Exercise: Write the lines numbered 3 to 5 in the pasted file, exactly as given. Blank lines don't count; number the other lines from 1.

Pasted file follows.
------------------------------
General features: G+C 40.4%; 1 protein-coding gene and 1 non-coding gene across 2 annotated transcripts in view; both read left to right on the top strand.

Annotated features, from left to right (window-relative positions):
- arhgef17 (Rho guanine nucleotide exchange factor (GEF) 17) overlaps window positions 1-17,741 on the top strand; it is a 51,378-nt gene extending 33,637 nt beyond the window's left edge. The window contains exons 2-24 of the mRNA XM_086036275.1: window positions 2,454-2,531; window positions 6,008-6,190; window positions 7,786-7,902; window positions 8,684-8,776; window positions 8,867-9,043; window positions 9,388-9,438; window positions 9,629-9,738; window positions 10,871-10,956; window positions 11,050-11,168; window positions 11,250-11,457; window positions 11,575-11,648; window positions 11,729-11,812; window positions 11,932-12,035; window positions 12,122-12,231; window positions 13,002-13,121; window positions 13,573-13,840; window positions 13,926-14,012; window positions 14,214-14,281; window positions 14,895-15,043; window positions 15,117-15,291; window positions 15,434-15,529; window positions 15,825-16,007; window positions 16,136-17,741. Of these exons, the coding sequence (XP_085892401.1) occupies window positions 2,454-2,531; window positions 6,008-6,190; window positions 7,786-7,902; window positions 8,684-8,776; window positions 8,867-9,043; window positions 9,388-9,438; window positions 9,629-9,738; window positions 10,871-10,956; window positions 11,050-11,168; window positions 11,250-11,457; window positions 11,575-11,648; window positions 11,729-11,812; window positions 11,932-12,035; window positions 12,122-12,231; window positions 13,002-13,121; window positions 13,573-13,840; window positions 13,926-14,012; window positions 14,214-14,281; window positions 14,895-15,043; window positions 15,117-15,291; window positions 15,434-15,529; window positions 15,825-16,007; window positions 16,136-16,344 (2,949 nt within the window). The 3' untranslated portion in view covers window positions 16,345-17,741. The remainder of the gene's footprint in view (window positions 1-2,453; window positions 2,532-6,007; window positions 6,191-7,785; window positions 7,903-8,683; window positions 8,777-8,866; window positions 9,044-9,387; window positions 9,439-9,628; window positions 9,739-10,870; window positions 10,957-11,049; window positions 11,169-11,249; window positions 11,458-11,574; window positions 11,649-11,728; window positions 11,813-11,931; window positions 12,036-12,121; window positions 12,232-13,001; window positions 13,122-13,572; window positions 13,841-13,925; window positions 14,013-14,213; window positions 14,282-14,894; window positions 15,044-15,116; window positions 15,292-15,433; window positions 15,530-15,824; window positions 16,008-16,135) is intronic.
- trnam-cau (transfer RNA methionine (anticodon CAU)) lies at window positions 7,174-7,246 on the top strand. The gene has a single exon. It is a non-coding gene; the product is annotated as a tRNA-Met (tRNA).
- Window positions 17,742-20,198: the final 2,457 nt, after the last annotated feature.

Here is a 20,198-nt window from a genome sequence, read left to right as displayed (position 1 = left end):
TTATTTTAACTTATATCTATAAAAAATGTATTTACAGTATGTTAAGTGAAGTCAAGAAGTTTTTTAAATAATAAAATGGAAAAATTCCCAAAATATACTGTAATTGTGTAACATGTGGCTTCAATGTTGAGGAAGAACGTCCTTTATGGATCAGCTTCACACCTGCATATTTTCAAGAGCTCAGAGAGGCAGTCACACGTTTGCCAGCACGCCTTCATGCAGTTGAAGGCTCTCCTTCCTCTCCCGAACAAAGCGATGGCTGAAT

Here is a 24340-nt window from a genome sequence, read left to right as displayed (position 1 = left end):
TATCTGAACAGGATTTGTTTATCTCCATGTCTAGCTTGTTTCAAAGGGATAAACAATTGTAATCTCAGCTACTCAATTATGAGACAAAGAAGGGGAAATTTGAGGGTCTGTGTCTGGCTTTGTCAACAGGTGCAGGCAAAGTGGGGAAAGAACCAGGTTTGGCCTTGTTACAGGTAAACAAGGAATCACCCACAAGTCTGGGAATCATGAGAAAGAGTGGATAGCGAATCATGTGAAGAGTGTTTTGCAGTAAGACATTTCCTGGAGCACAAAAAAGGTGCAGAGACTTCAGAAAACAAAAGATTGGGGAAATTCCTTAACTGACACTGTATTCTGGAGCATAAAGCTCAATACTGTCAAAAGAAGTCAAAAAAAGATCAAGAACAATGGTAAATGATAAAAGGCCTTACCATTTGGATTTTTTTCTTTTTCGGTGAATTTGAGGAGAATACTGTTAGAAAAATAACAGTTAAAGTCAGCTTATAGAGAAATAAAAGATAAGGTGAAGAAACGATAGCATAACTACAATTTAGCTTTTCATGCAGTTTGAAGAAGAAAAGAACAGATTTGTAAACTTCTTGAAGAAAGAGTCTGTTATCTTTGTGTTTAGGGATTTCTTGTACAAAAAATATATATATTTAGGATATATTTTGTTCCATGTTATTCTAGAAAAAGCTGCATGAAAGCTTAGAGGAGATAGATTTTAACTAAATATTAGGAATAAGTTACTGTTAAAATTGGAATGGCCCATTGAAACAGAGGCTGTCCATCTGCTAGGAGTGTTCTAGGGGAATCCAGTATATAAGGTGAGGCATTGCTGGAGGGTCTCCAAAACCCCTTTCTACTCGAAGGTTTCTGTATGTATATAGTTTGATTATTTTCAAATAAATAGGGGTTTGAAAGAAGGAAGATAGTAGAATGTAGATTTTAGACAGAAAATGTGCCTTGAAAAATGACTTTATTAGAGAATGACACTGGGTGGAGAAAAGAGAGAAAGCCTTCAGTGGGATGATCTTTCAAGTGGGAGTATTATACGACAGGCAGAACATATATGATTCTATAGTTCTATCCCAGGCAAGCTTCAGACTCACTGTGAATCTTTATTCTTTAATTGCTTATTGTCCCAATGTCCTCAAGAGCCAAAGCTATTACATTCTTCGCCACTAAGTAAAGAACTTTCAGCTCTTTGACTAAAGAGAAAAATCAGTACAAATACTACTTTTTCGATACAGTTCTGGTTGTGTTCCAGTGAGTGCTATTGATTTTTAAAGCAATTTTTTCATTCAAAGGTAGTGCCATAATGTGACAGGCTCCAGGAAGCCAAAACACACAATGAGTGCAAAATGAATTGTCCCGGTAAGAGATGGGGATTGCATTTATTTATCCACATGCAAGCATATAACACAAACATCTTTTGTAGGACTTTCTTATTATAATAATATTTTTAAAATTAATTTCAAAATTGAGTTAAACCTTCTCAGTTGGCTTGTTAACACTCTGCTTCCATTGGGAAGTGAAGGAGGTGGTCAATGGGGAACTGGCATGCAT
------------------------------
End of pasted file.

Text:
- arhgef17 (Rho guanine nucleotide exchange factor (GEF) 17) overlaps window positions 1-17,741 on the top strand; it is a 51,378-nt gene extending 33,637 nt beyond the window's left edge. The window contains exons 2-24 of the mRNA XM_086036275.1: window positions 2,454-2,531; window positions 6,008-6,190; window positions 7,786-7,902; window positions 8,684-8,776; window positions 8,867-9,043; window positions 9,388-9,438; window positions 9,629-9,738; window positions 10,871-10,956; window positions 11,050-11,168; window positions 11,250-11,457; window positions 11,575-11,648; window positions 11,729-11,812; window positions 11,932-12,035; window positions 12,122-12,231; window positions 13,002-13,121; window positions 13,573-13,840; window positions 13,926-14,012; window positions 14,214-14,281; window positions 14,895-15,043; window positions 15,117-15,291; window positions 15,434-15,529; window positions 15,825-16,007; window positions 16,136-17,741. Of these exons, the coding sequence (XP_085892401.1) occupies window positions 2,454-2,531; window positions 6,008-6,190; window positions 7,786-7,902; window positions 8,684-8,776; window positions 8,867-9,043; window positions 9,388-9,438; window positions 9,629-9,738; window positions 10,871-10,956; window positions 11,050-11,168; window positions 11,250-11,457; window positions 11,575-11,648; window positions 11,729-11,812; window positions 11,932-12,035; window positions 12,122-12,231; window positions 13,002-13,121; window positions 13,573-13,840; window positions 13,926-14,012; window positions 14,214-14,281; window positions 14,895-15,043; window positions 15,117-15,291; window positions 15,434-15,529; window positions 15,825-16,007; window positions 16,136-16,344 (2,949 nt within the window). The 3' untranslated portion in view covers window positions 16,345-17,741. The remainder of the gene's footprint in view (window positions 1-2,453; window positions 2,532-6,007; window positions 6,191-7,785; window positions 7,903-8,683; window positions 8,777-8,866; window positions 9,044-9,387; window positions 9,439-9,628; window positions 9,739-10,870; window positions 10,957-11,049; window positions 11,169-11,249; window positions 11,458-11,574; window positions 11,649-11,728; window positions 11,813-11,931; window positions 12,036-12,121; window positions 12,232-13,001; window positions 13,122-13,572; window positions 13,841-13,925; window positions 14,013-14,213; window positions 14,282-14,894; window positions 15,044-15,116; window positions 15,292-15,433; window positions 15,530-15,824; window positions 16,008-16,135) is intronic.
- trnam-cau (transfer RNA methionine (anticodon CAU)) lies at window positions 7,174-7,246 on the top strand. The gene has a single exon. It is a non-coding gene; the product is annotated as a tRNA-Met (tRNA).
- Window positions 17,742-20,198: the final 2,457 nt, after the last annotated feature.